| Elvira Jane Stivers Hathaway Monroe
June 15, 1855–November 10, 1929
|Mrs. Elvria Monroe a pioneer resident in Olin and community, died at her home in Olin last Sunday morning at 5 o'clock. Mrs. Monroe was 74 years old, and came to Iowa from Ohio, when she was only six months old, and since then has made her home in the vicinity about Olin and in the city.
Funeral services for Mrs. Monroe were conducted Tuesday afternoon at the local Methodist Church with the Rev. M. H. McKinley in charge. Burial was made in the local cemetery. Following is the obituary as read by the Rev. McKinley during the service:
On the 15th day of June 1855 in Meigs County, Ohio, a new spirit came into this world. She dwelt among us here for seventy-four years, four months and twenty-six days. At the tender age of six months Elvira Jane Stivers came to Iowa with her parents James and Elizabeth Clark Stivers settling in Pleasant Valley. With the exception of two years she has lived in and near here ever since. That means she was one of the very old settlers of this community.
In 1874 she was united in marriage to Mr. Hathaway. During the following year this young couple drove through to Kansas in a covered wagon. They had to return at the end of a two year stay in Kansas on account of Mr. Hathaway's health. He died soon after their return. The young widow entered into her second marriage on the twenty-eighth day of May 1879, with Samuel V. Monroe. Two sons were born to this union, J. G. Monroe of Olin, and Clarence Monroe.
Mrs. Monroe entered the church while she was still a young girl and has been devoted to all interest of the building of God's kingdom throughout the years. She was a member of the D.E.R. circle and had always been active in caring for the sick and the needy until she was stricken in health.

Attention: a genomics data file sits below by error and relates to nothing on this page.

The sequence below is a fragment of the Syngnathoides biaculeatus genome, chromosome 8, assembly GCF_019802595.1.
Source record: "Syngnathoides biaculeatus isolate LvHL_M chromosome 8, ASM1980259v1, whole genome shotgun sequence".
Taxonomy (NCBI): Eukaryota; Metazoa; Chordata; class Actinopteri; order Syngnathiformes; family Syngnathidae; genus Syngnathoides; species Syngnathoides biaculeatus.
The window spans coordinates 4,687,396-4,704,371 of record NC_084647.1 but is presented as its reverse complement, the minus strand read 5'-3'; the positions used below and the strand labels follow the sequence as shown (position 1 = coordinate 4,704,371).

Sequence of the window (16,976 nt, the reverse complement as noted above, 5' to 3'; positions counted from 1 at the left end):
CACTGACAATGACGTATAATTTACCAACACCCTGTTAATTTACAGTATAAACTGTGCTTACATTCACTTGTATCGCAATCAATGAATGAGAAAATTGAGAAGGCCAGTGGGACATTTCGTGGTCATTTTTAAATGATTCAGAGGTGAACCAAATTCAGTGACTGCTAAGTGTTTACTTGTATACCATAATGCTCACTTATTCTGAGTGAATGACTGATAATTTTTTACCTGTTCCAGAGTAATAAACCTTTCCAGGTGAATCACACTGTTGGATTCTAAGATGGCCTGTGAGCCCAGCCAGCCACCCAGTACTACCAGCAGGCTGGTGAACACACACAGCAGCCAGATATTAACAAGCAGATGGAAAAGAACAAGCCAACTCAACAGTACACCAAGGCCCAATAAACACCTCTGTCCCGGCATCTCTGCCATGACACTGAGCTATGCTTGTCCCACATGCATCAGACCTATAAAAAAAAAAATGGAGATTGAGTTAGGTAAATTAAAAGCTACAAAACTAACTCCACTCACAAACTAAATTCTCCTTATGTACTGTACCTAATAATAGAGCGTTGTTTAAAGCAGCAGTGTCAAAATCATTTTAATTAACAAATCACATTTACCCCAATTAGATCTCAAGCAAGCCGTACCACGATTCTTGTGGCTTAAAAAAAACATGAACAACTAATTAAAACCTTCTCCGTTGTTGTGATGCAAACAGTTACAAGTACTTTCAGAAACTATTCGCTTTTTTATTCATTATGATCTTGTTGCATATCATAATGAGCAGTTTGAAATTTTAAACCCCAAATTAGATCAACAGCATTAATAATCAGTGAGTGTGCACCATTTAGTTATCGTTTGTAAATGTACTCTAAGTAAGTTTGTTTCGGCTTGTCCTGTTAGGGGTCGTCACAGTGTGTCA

For the last twenty-one years she and Mr. Monroe have lived in Olin. During the epidemic of influenza in 1918 she went to the bedside of her son when she was only partially recovered from an attack of the same disease. She underwent a relapse which left her a cripple for the remaining years of her life.
For the last seven years she has been confined to her bed and chair. Through all this she was patient and cheerful while the life stream was slowly ebbing out into the vast unknown ocean. During the last two weeks there were marked signs of growing weakness and at 5 a.m. Sunday morning, November 10, 1929 she quietly stepped out the door without any evidence of sound or struggle. This it would seem was a fitting climax to the calm poise of Christian character and the serenity of soul which marked her days on earth.
She was preceded in death by her son, Clarence, on the 11th day of October, 1918, and by her husband August 10, 1929. There remain to mourn her absence, her son; five sisters, Mrs. Alice Hayden, Mrs. Olive Glenn, Mrs. Emma Story, Mrs. Elizabeth James of Olin, and Mrs. Nellie Osborn of Kansas; three brothers, Charles D. Stivers, Daniel W. Stivers, and James C. Stivers of Olin; six grandchildren, four great grandchildren, other relatives, and a wide circle of friends.
Submitted by: Charles R. Stivers, her great-grandnephew.
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